Friday, December 23, 2011

Striving for Success

"The people who know about it... know that it's a very good thing in this community and they know that it's a vision whose time has come"
- Deanna Frautschi

Deanna Frautschi, first Chairperson Deanna Frautschiof Multicultural Leadership Program (MCLP) Advisory Council, "still can't wrap her head around the success stories" that have emerged from MCLP. Needless to say, she is beyond thankful for the combined efforts of volunteers who have contributed to make MCLP what it is today.
Setting an example for MCLP members and graduates, Frautschi serves on numerous community boards, including the Baby Fold. "The Baby Fold wanted an MCLP graduate to join the board and one of our participants joined last year," said Frautschi.

That new board member is Peter Stroyan from the MCLP class of 2011. It started with the understanding that Pete has a passion for helping in this area. Stroyan then took the skills he acquired from MCLP and applied them to this community-driven organization. It's an example of our dream for all the graduates.

Frautschi says MCLP graduates are really starting to "dive in," filling in vacancies for boards and organizations in the community. "Many organizations are glad we're seeking out people to be in the program who have capabilities for leadership, but are either not finding an outlet for their abilities or not being asked to participate," she added.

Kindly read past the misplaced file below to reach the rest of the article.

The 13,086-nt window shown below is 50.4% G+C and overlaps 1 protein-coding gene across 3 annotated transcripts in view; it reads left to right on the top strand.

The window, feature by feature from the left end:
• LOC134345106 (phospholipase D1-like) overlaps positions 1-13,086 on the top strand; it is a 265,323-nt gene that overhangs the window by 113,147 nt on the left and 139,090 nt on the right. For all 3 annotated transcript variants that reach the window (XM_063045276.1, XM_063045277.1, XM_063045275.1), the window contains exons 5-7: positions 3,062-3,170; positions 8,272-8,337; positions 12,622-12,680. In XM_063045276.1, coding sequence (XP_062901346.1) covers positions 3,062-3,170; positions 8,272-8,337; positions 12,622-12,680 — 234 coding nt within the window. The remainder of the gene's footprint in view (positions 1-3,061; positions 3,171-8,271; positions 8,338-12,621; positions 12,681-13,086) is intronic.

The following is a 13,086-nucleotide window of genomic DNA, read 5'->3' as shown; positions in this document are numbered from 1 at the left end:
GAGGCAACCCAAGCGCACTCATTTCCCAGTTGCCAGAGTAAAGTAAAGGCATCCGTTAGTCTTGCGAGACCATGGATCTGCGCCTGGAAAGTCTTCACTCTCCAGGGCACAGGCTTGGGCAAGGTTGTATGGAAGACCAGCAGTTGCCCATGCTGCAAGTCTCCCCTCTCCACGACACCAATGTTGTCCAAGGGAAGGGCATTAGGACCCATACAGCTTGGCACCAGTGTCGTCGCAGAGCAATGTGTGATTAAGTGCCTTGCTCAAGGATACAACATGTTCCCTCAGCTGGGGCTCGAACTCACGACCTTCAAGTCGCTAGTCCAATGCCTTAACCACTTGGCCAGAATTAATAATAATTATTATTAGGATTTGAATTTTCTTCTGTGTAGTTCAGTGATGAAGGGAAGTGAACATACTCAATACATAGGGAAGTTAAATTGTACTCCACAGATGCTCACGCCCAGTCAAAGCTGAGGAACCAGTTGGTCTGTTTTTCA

Deanna said the success of MCLP graduates demonstrates a need for additional funding to build upon an already strong program. "When we first started, we had all-day guest speakers who donated their personal time...but they can't continue to do this if they come back every year." Frautschi believes the program will gain support so long as people continue to learn about MCLP and what it provides for the community.

When Frautschi first started with the program, MCLP was blessed with strong corporate support. In the last two classes, we learned that a class combining corporate leaders and community leaders creates stronger, smarter graduates. Mixing "business smarts" with "street smarts" expands the set of leadership skills that graduates can use to address the complex issues in our community. Now, Deanna would like more representation from all areas of the community.

"I'd like to see people from all avenues, not just the major companies, but small organizations or self employed individuals and the community at large," stated Frautschi. She added, "The greater diversity we get in terms of what people do for their work, the better off our community will be."

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